Category: For Readers! (Page 2 of 2)

Flavorwire’s 50 Scariest Books of All Time: The End of a Reading List

So it’s official:  I’ve finished Flavorwire’s 50 Scariest Books of All Time, from beginning to end.  It’s been about three years, although I didn’t start out focusing on this one; I’ve been working on several horror lists with MB Partlow and Shannon Lawrence. The Nightmare Magainze’s Top 100 is another, which is done, and up next is Shortlist’s 30 Scariest Books Ever Written.  Shannon’s original post tracking the project is here.  (She’s doing the best job of keeping track of things; also, we rarely agree on anything, which makes this even cooler.  MB and I tend to see things slightly more eye-to-eye, although I do differ with her strongly on atmosphere.)*

I’m tracking my end of things on Goodreads; my reviews are here.  If I had read the book and reviewed it on Goodreads already, I didn’t reread it, but if I’d read it before 2010 (my first year on GR), I reread it.

I liked most of the books on this list.  It might be easier to list the ones I didn’t like (there certainly were fewer of them).  I rated 22 of 50 as five-star.  But in the interests of “bah! forget that,” instead, here are my top ten, in no particular order:

  • The Turn of the Screw, Henry James.
  • The Woman in Black, Susan Hill.
  • The Exorcist, William Peter Blatty.
  • Let the Right One In, John Ajdvide Lindqvist.
  • The Haunting of Hill House, Shirley Jackson.
  • Lord of the Flies, William Golding.
  • The Girl Next Door, Jack Ketchum (which, I don’t know, isn’t really my favorite so much as the most legitimately horrific/scary)
  • 1984, George Orwell.
  • Piercing, Ryu Murakami.
  • Dawn, Octavia Butler.

I spent the most time with The Woman in Black, going fairly in depth to study it (and finding some Really Weird Stuff as I did), but I’m also working on The Turn of the Screw.  I don’t think those are necessarily the best books of the lot, but the ones whose plots and settings most appealed to me.

The one that’s most under-read from the list is, IMO, Daniel Auerbach’s Penpal, although I will grant you that it leans more literary than some readers will like, and it isn’t perfect.

What I liked more about this list than the Nightmare list?  Fewer eyerolls due to extreme sexism (not the curators, but the books themselves, which lean heavily 80s horror).  What I liked less about this list?  At first I was pleased that that the list drew from a broad spectrum across genres, with a lot of literary showings that don’t get listed as horror at first glance (for example, American Psycho or Blood Meridian).  But then…I got tired of it.  Some of the books seemed to have been picked just because they were the mostest that could be found, like The Painted Bird or The Wasp Factory, and I found myself dreading the last few books, going, “What fresh Hell will they drag me through, just because they can?”  The end of this list was far more exhausting to push through than the Nightmare list because of that, I think.

Next up for this project is the Shortlist 30 Scariest Books, or maybe the Kim Newman/Stephen Jones Top 100 Horror list.  But, being slightly burned out at this point, I’m going to finish up the Top 100 Crime Novels list first instead.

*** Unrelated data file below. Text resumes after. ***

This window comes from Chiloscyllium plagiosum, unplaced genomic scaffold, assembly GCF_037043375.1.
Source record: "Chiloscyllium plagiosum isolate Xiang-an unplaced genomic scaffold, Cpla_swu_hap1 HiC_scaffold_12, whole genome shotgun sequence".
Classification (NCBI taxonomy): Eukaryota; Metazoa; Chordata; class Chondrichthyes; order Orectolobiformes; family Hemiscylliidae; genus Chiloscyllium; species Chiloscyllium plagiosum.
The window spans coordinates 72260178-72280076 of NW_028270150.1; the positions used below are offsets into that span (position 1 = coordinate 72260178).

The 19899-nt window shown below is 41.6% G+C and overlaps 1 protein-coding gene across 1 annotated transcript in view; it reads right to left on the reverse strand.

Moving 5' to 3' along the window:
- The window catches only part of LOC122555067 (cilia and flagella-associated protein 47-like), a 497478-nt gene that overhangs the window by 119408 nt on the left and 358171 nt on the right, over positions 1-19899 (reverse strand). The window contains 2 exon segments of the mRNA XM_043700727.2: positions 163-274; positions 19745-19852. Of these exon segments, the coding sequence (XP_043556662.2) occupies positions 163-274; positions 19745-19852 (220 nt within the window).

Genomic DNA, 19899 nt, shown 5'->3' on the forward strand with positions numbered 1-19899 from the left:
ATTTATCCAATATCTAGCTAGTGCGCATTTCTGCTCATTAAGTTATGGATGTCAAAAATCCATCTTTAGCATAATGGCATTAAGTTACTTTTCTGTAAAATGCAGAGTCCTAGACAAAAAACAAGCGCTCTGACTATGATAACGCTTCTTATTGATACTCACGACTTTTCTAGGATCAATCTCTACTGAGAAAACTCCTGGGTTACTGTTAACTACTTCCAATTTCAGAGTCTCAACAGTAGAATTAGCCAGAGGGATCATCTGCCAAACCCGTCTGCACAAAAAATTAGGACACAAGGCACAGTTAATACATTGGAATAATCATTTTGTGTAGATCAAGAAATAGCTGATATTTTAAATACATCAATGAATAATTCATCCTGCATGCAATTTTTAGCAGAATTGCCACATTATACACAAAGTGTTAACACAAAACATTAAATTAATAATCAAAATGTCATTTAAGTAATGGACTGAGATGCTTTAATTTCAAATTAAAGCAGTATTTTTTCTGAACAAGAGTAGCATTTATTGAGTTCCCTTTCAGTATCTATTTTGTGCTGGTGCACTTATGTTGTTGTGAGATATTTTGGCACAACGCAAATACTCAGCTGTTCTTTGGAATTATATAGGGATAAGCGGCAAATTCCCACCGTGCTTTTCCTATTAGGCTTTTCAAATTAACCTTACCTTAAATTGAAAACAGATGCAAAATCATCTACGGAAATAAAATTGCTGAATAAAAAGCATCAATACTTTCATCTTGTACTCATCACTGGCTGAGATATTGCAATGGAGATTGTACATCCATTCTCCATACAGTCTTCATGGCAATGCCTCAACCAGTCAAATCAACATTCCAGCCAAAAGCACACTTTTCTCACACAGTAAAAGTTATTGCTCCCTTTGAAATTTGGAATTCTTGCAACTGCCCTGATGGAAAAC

I do like me some lists.

Best Books Read, November

A selection of the best books I read in November, which, admittedly, still isn’t done yet but close enough:

  • Between the World and Me, by Ta-Nahisi Coates.  A series of essays, framed as a letter written to his son, on the poisonous Dream of a white America.  Just amazing.
  • The Omnivore’s Dilemma, by Michael Pollan.  This is not a screed on what types of food are healthiest for the body.  This is a book on how industrial agriculture is affecting the planet (hint: it depends on oil, so we better start thinking about changing it).
  • The Girl Next Door, by Jack Ketchum.  I can’t really recommend this.  It was a great book about everyday evil spiraling out of control, though.  A genuinely horrifying book.  I started out on audio with the author reading, but had to switch to text because I knew I wasn’t going to make it through every detail being slowly read out like that.
  • The Hour of the Star, by Clarice Lispector.  A really short, weird, meta book, very Kafka-esque.  I laughed all the way through it, but then that’s usually how Kafka takes me, too.

Runners up…I also read the complete Death Note saga (finally) but was massively disappointed about the ending, which should have occurred about 2/3 of the way through the series.  Meh.  In Cold Blood was good, but didn’t particularly hold me, and I had to skim a bit toward the end.  The Hot Zone was very dramatic, but I wished it had given more details.  Affinity was fun, but not up to the level of Fingersmith.  The Ruins was a one-trick pony but did that trick well.  I just didn’t care for the trick.

Nonfiction Books to Be a Better Citizen of the World/Universe

I asked on Facebook what nonfiction books they would recommend for becoming a better citizen of the world/universe.  It sounded like a fun thing to ask; I like to ask for recommendations.

Over a hundred and forty books later…

Please note that I am not a trained bibliographer and you’re lucky you’re not just getting a link to a rambling, cross-commented FB post!  Also, yes.  This list is completely biased–by me, by the people I know, by the people I know on Facebook.  Don’t like it?  Suggest some additions.  I’ll take ’em, unless they’re lame for one reason or another.

The list!

The I haven’t read these yet but I know I’m coming back to this post so I’ll put them here so I don’t forget sub-list:

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